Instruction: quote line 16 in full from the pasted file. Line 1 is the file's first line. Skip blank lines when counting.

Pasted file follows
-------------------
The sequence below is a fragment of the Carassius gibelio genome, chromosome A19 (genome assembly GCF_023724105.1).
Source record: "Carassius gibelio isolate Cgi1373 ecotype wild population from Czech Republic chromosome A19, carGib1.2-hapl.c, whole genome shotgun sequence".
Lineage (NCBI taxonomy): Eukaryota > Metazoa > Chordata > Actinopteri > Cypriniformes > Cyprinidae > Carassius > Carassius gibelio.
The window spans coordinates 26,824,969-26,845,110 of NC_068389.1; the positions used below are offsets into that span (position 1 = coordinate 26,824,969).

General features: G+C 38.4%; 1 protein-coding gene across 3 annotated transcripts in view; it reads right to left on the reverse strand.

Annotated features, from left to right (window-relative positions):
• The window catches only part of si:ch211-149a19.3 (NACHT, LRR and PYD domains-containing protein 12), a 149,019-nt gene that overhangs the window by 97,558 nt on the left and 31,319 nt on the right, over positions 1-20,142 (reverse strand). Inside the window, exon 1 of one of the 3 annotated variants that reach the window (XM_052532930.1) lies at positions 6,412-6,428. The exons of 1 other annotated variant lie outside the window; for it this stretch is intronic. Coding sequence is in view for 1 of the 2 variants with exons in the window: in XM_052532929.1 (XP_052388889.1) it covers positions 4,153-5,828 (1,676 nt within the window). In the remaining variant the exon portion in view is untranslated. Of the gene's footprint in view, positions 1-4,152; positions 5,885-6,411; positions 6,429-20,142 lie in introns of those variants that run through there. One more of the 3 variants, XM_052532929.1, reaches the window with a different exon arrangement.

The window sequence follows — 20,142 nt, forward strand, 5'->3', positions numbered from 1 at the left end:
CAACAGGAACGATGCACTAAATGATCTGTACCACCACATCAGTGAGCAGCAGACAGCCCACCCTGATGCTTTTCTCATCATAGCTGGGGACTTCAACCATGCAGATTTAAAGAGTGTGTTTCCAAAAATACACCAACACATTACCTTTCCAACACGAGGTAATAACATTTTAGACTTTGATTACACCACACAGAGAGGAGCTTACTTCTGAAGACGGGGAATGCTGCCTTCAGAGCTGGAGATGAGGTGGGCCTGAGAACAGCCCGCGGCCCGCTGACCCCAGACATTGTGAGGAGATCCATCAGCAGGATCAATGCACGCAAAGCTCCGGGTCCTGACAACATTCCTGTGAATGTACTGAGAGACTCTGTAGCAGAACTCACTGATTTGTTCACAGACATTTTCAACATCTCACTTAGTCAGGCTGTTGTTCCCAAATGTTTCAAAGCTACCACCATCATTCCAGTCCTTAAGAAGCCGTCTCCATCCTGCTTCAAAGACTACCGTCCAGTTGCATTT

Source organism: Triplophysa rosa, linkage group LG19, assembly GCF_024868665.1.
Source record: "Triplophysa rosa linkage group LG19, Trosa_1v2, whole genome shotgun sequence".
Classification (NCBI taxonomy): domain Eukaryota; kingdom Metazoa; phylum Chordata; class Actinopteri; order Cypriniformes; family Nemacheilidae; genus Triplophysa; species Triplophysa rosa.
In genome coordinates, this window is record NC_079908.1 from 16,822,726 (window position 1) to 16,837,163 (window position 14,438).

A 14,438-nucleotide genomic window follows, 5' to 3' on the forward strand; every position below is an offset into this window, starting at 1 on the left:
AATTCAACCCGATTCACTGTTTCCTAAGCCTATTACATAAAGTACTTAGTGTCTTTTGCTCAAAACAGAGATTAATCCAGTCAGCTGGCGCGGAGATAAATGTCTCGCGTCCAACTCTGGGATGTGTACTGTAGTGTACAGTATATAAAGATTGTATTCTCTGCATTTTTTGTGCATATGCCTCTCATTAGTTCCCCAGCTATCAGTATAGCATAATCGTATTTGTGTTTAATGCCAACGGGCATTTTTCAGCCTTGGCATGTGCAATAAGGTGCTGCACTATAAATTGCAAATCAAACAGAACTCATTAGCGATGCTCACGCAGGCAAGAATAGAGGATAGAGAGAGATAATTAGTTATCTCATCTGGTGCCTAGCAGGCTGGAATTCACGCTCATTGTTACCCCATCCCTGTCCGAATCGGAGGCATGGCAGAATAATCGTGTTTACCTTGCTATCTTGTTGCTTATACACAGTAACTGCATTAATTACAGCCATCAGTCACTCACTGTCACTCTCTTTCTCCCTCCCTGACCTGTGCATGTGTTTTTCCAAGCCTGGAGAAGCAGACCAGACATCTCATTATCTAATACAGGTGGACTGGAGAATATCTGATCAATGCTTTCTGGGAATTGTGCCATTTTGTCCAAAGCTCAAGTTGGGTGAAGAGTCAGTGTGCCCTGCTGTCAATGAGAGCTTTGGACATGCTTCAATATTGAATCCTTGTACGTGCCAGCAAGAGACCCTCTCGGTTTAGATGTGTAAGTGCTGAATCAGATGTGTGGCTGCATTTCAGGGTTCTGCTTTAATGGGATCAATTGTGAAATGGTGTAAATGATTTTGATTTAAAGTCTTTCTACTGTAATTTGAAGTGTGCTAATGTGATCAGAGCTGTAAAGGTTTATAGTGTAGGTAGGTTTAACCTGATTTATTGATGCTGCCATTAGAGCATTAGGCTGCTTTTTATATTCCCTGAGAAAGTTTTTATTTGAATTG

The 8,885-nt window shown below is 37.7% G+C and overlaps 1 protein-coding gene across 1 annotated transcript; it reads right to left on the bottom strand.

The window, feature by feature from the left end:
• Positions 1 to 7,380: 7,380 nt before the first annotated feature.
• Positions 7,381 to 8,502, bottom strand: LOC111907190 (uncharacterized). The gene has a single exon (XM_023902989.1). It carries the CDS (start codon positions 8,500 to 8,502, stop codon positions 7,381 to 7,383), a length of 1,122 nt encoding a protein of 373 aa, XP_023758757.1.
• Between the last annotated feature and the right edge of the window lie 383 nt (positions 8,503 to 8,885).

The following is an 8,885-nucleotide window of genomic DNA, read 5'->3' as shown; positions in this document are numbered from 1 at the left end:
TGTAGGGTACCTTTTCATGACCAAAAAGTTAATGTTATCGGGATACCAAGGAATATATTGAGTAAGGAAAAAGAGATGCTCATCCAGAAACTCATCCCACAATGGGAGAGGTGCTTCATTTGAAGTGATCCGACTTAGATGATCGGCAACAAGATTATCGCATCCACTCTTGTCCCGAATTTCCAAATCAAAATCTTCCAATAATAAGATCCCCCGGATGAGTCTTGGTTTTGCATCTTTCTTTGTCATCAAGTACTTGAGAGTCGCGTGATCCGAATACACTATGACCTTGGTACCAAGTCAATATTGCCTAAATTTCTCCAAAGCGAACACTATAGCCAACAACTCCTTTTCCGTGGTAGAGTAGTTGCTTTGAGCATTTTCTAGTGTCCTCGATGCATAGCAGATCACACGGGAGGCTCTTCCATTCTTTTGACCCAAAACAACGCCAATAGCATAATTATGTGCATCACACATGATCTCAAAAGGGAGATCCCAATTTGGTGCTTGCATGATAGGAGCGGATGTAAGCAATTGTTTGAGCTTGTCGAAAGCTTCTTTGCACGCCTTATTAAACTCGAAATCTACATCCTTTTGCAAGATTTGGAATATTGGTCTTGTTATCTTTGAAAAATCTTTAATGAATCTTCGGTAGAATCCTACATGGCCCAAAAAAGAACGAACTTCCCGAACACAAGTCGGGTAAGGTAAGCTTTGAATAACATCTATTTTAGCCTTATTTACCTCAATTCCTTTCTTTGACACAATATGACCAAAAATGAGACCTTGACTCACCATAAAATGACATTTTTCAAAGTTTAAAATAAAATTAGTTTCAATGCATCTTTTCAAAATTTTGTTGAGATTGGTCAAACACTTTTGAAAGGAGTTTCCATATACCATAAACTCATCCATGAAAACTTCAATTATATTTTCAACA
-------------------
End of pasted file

The 8,885-nt window shown below is 37.7% G+C and overlaps 1 protein-coding gene across 1 annotated transcript; it reads right to left on the bottom strand.